26″The one who released the goat as the scapegoat shall wash his clothes and bathe his body with water; then afterward he shall come into the camp.

ESV: 8And Aaron shall cast lots over the two goats, one lot for the LORD and the other lot for Azazel. 9And Aaron shall present the goat on which the lot fell for the LORD and use it as a sin offering, 10but the goat on which the lot fell for Azazel shall be presented alive before the LORD to make atonement over it, that it may be sent away into the wilderness to Azazel….
26And he who lets the goat go to Azazel shall wash his clothes and bathe his body in water, and afterward he may come into the camp.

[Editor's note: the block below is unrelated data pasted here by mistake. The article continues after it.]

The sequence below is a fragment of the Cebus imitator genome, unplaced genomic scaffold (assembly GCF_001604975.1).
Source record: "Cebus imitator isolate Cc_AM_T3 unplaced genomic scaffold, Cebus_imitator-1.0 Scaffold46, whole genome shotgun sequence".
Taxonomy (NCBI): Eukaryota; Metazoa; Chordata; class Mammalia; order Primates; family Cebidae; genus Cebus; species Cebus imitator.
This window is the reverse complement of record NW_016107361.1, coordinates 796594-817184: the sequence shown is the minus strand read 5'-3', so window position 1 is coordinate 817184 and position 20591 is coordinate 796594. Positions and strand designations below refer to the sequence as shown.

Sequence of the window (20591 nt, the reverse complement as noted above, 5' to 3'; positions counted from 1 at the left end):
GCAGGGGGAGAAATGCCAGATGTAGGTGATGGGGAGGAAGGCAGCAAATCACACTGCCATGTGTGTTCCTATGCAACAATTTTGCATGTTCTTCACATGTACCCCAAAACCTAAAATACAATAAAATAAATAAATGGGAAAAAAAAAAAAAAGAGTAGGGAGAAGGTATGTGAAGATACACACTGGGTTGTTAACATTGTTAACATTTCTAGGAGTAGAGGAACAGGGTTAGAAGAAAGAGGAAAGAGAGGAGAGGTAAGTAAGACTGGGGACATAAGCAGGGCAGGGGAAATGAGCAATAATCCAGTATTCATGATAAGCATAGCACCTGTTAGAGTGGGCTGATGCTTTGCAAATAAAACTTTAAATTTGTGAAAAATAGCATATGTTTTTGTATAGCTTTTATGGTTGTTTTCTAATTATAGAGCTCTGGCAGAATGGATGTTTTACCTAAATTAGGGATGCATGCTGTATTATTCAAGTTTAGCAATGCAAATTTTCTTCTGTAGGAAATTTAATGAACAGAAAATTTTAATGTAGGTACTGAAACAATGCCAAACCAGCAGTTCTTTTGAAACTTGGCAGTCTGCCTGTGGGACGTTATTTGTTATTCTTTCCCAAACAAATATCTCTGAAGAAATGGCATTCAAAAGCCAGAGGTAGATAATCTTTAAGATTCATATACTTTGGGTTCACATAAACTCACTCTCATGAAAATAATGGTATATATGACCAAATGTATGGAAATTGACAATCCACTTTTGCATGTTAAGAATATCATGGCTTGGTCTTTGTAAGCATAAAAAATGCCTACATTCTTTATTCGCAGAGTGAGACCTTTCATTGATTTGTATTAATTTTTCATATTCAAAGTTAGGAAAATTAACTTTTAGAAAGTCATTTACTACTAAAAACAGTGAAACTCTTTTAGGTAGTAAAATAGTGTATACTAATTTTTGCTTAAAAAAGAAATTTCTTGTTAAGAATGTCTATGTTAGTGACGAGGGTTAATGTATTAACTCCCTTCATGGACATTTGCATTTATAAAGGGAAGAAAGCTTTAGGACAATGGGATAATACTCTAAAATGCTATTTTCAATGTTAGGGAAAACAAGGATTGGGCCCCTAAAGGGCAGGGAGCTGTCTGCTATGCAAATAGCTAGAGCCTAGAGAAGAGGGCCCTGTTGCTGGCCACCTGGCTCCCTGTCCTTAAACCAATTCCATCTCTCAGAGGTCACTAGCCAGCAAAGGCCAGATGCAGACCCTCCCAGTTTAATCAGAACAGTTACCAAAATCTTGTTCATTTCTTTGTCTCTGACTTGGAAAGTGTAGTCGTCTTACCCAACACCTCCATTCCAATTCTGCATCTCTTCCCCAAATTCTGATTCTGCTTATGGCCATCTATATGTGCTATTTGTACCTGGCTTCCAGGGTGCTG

I already knew that the word for “scapegoat”, transliterated, was “azazel,” but, of course, I still had to look it up in my Hebrew Bible, and, obviously, it was there where it was supposed to be. Well, sort of. But I’ll get to that later. Now, this word only appears 4 times in the entire Hebrew Bible, and they are all in Leviticus 16, which is the chapter on the Day of Atonement. The first thing I noticed in the original language before I even did any further research was that the word was not just plain old “azazel,” or even “the azazel” but it was “to azazel” (or “for azazel”). This interested me as it didn’t really make sense – they are sending the goat to the scapegoat? That was wierd. But, I kinda ignored that for the time being and went on to look up the word in some Hebrew resources.